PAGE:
Momo Inc. (NASDAQ: MOMO) investors have enjoyed seeing the stock price increase by 37.8% over the last month. As a large-cap stock with high coverage by analysts, you could assume any recent changes in the company’s outlook is already priced into the stock. However, could the stock still be trading at a relatively cheap price? Let’s take a look at the company’s expected growth and valuation based on its most recent financial data to see if there is further upside moving forward.
Is Momo Still Cheap?
Good news, value investors! Momo is still a bargain right now. According to the valuation below, the intrinsic value for the stock is $60.43, which is above what the market is valuing the company at the moment. This indicates a potential opportunity to buy low.
|Analysis||Model Fair Value||Upside (Downside)|
|10-yr DCF Revenue Exit||$71.96||35.9%|
|5-yr DCF Revenue Exit||$64.92||22.6%|
|Peer Revenue Multiples||$37.07||-30.0%|
|Peer EBITDA Multiples||$47.14||-11.0%|
|10-yr DCF Growth Exit||$79.26||49.7%|
|5-yr DCF Growth Exit||$68.24||28.9%|
|Peer P/E Multiples||$54.45||2.8%|
Click on any of the analyses above to view the latest model with real-time data.
What’s more interesting is that Momo’s share price is quite volatile, which gives us more chances to buy since the share price could sink lower (or rise higher) in the future. This is based on its high beta, which is a good indicator for how much the stock moves relative to the rest of the market.
What Does The Future Of Momo Look Like?
Investors looking for growth in their portfolio may want to consider the prospects of a company before buying its shares. Buying a great company with a robust outlook at a cheap price is always a good investment, so let’s also take a look at the company’s future expectations.
source: finbox.io data explorer
With EBITDA expected to grow on average of 25.3% over the next couple years, the future certainly appears bright for Momo. It looks like higher cash flows are in the cards for shareholders, which should feed into a higher share valuation.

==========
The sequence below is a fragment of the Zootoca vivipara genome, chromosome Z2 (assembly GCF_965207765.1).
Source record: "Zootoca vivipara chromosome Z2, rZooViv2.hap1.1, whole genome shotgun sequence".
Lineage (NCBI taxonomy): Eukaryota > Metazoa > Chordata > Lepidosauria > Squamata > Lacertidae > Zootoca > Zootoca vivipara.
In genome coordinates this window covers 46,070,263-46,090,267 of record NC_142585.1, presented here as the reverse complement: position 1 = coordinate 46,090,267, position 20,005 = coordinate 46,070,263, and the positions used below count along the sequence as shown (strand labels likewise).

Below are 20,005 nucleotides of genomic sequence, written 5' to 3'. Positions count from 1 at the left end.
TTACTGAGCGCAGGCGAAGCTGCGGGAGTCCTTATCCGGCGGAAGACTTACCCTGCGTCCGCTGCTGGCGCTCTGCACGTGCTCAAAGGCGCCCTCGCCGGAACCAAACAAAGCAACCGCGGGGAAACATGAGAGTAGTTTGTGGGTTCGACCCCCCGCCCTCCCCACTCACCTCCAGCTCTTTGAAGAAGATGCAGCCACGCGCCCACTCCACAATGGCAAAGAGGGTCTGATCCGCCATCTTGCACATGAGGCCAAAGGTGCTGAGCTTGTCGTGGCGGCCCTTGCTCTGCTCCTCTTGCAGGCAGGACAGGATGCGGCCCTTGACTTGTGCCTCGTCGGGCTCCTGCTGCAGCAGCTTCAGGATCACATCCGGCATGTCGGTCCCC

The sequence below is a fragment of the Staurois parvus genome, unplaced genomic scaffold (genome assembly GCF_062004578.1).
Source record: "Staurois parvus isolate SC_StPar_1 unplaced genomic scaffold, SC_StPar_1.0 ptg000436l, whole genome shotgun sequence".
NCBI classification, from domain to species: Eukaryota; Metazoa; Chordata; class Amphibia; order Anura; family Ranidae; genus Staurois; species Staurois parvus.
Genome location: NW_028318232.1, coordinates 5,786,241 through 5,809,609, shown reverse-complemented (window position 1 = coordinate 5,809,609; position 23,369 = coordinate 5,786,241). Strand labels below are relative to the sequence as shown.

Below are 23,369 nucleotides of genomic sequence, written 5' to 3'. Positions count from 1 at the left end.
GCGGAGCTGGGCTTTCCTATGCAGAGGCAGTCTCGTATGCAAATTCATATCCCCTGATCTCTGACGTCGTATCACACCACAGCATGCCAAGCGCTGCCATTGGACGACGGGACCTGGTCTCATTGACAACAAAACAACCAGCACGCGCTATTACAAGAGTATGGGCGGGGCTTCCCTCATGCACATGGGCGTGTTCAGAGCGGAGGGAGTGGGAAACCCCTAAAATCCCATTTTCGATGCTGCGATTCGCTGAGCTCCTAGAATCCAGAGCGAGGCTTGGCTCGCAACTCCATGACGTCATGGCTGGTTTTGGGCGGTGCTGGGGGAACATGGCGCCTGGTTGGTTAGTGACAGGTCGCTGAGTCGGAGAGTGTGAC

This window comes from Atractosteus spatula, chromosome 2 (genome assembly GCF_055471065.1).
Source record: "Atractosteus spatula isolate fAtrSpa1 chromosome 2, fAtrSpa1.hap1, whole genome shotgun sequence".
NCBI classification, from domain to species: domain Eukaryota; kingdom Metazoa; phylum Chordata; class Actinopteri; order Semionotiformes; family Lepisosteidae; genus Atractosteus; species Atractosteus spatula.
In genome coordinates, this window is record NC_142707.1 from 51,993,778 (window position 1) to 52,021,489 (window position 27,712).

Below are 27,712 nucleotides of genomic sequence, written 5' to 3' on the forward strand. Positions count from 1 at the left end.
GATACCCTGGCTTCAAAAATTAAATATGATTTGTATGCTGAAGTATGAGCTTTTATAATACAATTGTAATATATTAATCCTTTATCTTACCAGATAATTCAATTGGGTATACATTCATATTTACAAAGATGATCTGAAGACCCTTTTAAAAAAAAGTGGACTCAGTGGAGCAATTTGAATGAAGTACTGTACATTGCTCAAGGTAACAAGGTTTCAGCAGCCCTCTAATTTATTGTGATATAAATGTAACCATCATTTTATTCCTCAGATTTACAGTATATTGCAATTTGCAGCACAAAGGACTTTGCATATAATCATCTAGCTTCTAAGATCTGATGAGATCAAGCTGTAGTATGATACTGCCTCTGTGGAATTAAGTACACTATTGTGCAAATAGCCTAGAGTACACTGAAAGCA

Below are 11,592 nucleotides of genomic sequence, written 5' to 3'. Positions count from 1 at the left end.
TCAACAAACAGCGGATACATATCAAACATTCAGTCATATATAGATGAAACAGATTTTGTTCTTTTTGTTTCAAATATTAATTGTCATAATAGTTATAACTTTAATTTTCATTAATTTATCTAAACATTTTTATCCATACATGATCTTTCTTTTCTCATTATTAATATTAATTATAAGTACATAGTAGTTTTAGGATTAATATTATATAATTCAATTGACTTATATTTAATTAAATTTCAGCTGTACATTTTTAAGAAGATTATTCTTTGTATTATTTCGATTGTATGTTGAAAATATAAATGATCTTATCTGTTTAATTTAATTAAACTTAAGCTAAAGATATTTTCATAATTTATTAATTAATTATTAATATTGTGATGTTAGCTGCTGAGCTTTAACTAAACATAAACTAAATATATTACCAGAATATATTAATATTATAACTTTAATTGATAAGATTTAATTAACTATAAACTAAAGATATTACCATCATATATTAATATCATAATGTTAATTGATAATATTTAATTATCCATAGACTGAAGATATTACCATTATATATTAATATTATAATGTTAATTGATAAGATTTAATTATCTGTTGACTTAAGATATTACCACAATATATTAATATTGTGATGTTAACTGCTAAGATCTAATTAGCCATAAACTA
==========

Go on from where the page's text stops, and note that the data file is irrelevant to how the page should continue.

How This Impacts You
Many investors separate stocks into value and growth categories based on quantitative metrics. However, one of the most famous investors in the world views this as foolish. In Warren Buffett’s 1992 letter to Berkshire Hathaway shareholders, Buffett touches upon a subject at odds with much of the investment industry:
“Most analysts feel they must choose between two approaches customarily thought to be in opposition: ‘value’ and ‘growth.’ Indeed, many investment professionals see any mixing of the two terms as a form of intellectual cross-dressing. We view that as fuzzy thinking… In our opinion, the two approaches are joined at the hip: Growth is always a component in the calculation of value.”
While investors tend to categorize stocks into value and growth, some of the most successful investors view growth as simply one component of a company’s value.
Momo’s optimistic future growth does not appear to have been fully factored into the current share price with the stock still trading below its intrinsic value. Therefore, it may be a good time to purchase shares or increase your position in the company.
But before making an investment decision, I recommend you continue to research Momo to get a more comprehensive view of the company by looking at:
Risk Metrics: what is Momo’s cash ratio which is used to assess a company’s short-term liquidity. View the company’s cash ratio here.
Valuation Metrics: what is Momo’s free cash flow yield and how does it compare to its publicly traded peers? This metric measures the amount of free cash flow for each dollar of equity (market capitalization). Analyze the free cash flow yield here.
Efficiency Metrics: return on equity is used to measure the return that a firm generates on the book value of common equity. View Momo’s return on equity here.
As of this writing, I did not hold a position in any of the aforementioned securities and this is not a buy or sell recommendation on any security mentioned.